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Milberger's Nursery and Landscaping
3920 North Loop 1604 E.
San Antonio, TX 78247

Open 9 to 6 Mon. through Sat.
and 10 to 5 on Sun.

Three exits east of 281, inside of 1604
Next to the Diamond Shamrock station
Please click map for more detailed map and driving directions.

Click here

Express News Weekly Article
Saturday, November 1, 2004
By Calvin Finch, Conservation Director, SAWS, and Horticulturist

Be Ready for the First Freeze

The average first freeze day occurs about mid-November in San Antonio. That is only about two weeks from now so even if it is warm now, gardeners need to think about it and make some plans.

We rely on a number of tropical plants to decorate our patios. Bougainvillea, mandevilla, plumeria and hibiscus come to mind. Tropical plants cannot survive freezing temperatures and may even decline when the temperatures reach the mid 40’s F. Their internal workings are arranged in such a way that cool temperatures disrupt the chemistry.

The tropical plants should therefore be secured before freezing temperatures arrive. Bougainvillea and plumeria are very undemanding in their requirements for winter shelter. The only requirement is that temps must stay consistently above freezing. No light or even water is required. That means that you can trim bougainvillea back and pile the container in a corner of a shed or garage. Some gardeners even take plumeria out of their containers and stack the ‘logs’ in a pile.

Hibiscus and mandevilla have a better chance of surviving if they are kept in a greenhouse where they receive some light and a watering every few weeks. A few leaves should be retained all winter.

Citrus trees are intermediate in cold tolerance. Many of our favorite citrus can survive a few hours of freezing temperatures. We do however need to be prepared to protect them if temperatures are predicted to fall below freezing. Plants such as Mexican lime and Meyer lemon in containers can be carted into the greenhouse before the first freeze or you can cover them. Trees in the ground, usually Satsuma orange or Changsha tangerine, need to be covered if temperatures are going to fall below 28 for more than a few minutes.

The provisions that gardeners make can be as simple as throwing blankets or sheets over the plant, or as elaborate as building a frame to hold a plastic cover.

Citrus trees are often planted on the South side of a building close to the structure. In such situations a piece of plastic can be rolled off of the roof to form a lean-to shelter. On particularly cold nights a mechanic’s light, Christmas tree lights or even a small electric heater can provide heat under the shelter. If a plastic lean-to is used, it is important to open the shelter during the days when temperatures are above freezing and the sun is shining. The clear plastic allows the sunlight to travel through the plastic where it is converted to heat energy. The Satsuma tree that was threatened by cold temperatures one night can be defoliated by heat within the shelter the next day.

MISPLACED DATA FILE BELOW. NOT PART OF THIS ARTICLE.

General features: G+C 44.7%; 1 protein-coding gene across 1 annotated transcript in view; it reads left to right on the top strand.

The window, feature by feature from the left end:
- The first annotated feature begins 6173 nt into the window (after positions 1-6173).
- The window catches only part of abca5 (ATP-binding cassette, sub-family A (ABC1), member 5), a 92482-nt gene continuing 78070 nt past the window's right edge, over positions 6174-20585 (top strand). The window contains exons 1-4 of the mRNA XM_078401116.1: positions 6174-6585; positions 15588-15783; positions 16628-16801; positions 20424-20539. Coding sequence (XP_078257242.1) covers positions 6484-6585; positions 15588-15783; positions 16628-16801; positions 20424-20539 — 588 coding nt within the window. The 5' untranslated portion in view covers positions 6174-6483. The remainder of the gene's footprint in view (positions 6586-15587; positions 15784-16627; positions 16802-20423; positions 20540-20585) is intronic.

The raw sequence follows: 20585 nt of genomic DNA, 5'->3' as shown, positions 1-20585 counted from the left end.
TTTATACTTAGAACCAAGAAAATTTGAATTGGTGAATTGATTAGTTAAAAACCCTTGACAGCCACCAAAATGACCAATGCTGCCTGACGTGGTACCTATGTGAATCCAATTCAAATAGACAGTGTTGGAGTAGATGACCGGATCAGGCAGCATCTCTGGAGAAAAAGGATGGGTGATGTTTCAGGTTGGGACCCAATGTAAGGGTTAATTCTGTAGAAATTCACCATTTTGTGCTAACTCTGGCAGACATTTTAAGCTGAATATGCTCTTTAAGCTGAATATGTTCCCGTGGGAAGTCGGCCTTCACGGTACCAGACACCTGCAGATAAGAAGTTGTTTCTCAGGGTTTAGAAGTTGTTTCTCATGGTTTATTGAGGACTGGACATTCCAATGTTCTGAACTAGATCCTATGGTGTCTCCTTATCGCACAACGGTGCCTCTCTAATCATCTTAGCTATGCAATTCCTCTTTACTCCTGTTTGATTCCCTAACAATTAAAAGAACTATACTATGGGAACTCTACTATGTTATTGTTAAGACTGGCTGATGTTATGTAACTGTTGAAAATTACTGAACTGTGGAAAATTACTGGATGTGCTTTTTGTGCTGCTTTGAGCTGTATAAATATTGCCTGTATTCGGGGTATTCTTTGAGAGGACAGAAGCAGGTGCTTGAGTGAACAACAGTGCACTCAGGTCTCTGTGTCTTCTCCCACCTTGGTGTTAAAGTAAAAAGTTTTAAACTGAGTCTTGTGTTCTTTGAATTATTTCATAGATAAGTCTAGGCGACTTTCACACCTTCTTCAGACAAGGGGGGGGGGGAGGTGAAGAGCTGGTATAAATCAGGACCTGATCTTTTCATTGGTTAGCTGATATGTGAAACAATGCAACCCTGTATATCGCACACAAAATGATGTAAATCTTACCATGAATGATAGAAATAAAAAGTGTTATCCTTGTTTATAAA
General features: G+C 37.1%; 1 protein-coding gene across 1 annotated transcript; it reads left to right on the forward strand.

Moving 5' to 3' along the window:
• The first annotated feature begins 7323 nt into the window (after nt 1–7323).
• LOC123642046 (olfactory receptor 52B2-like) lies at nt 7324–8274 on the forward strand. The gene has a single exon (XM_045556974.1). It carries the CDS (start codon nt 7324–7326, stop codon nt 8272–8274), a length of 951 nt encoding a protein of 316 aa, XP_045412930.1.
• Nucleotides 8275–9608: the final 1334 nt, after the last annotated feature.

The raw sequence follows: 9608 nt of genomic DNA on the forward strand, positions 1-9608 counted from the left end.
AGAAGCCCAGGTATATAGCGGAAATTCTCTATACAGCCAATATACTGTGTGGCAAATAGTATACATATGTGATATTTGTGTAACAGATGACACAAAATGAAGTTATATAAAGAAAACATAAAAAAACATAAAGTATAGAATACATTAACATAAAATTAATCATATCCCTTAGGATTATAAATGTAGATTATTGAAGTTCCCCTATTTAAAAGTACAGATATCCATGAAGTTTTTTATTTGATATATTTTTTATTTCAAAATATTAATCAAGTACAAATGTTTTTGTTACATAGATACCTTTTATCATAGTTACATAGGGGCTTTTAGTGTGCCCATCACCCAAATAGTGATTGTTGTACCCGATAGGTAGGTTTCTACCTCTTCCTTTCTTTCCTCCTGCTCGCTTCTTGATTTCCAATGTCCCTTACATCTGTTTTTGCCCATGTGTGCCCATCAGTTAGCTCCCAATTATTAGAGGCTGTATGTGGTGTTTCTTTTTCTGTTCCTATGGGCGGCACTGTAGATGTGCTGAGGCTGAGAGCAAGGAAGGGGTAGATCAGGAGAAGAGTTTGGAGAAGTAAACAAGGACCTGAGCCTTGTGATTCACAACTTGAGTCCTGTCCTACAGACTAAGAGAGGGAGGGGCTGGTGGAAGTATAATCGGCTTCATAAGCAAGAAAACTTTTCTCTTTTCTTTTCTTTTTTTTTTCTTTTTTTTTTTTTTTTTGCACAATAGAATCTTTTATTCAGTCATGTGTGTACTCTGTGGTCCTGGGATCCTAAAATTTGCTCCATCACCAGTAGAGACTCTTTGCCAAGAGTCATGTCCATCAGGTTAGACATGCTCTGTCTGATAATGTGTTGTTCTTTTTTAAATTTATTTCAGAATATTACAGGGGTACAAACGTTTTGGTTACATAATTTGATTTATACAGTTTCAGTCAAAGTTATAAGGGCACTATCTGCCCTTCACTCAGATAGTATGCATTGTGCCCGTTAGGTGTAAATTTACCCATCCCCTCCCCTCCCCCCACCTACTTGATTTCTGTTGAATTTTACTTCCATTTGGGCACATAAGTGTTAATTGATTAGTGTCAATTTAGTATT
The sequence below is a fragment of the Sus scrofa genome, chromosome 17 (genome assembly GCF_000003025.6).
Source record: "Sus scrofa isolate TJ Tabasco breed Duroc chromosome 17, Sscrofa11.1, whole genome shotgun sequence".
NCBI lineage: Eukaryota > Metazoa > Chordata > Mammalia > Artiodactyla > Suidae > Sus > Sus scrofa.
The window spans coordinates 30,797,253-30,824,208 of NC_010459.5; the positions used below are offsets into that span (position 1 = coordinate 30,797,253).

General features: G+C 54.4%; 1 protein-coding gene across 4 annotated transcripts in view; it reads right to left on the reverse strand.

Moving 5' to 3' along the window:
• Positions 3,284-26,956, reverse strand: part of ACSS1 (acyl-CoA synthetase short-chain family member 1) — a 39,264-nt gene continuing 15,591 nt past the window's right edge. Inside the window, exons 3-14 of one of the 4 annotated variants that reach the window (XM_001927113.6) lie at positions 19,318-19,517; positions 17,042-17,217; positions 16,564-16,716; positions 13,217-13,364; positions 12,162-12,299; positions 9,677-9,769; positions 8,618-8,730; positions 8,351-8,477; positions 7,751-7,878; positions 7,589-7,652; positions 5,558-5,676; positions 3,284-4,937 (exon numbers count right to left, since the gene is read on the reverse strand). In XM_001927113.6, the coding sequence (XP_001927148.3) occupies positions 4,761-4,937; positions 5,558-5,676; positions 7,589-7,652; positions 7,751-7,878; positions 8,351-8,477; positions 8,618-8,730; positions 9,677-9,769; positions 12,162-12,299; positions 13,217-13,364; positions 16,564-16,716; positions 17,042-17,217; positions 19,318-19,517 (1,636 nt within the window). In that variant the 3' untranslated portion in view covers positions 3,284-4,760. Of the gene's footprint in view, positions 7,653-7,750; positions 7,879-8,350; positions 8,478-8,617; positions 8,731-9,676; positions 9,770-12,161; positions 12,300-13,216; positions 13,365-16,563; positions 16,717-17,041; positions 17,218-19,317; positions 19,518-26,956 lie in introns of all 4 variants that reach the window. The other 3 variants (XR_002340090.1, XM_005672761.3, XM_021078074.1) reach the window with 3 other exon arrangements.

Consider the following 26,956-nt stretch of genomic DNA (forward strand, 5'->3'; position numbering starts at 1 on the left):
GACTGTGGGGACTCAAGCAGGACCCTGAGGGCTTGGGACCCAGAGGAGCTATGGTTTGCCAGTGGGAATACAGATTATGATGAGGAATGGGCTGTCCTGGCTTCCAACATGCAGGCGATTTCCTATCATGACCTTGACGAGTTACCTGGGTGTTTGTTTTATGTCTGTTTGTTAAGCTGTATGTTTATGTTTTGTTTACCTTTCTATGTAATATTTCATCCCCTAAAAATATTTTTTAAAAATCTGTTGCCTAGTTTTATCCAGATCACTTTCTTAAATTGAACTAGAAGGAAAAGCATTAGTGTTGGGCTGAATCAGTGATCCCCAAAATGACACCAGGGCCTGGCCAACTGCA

If you have small plants and want to protect them by just covering them, use a cloth material or a cloth layer and a plastic layer, rather than just plastic. Cold is transferred very quickly through plastic to solid materials such as leaves and stems that it touches. Plastic over cloth is effective because the cloth insulates the space between the plastic and the foliage, and the plastic blocks the wind and helps trap air in the area under the crown.

Fall tomatoes often benefit by protection from the first frost in the autumn if it comes in November. The weather often warms up for 2 or 3 weeks after the first cold wave enough to ripen the tomato crop. If the forecast is only for temperatures 30-36 F an agricultural fiber like GroWeb may do the job. It provides 3 or 4 degrees of protection. The advantage of GroWeb is that light and air can penetrate enough that it need not be removed immediately after the freeze threat passes. Blankets or plastic must be managed to allow light to reach the fruit and to prevent the shelter from heating to the point it does damage. The cool weather annuals like pansies, snapdragons, broccoli and spinach do not need winter protection. Another group that you do not need to worry about are the root hardy plants that freeze back every winter. Esperanza, firebush and poinciana are in this category. Let them freeze back without protection.

The weather is great now but the average date of the first freeze is not far off. If you are going to protect your tropical and subtropical plants it is best if you have a plan and all the materials ready.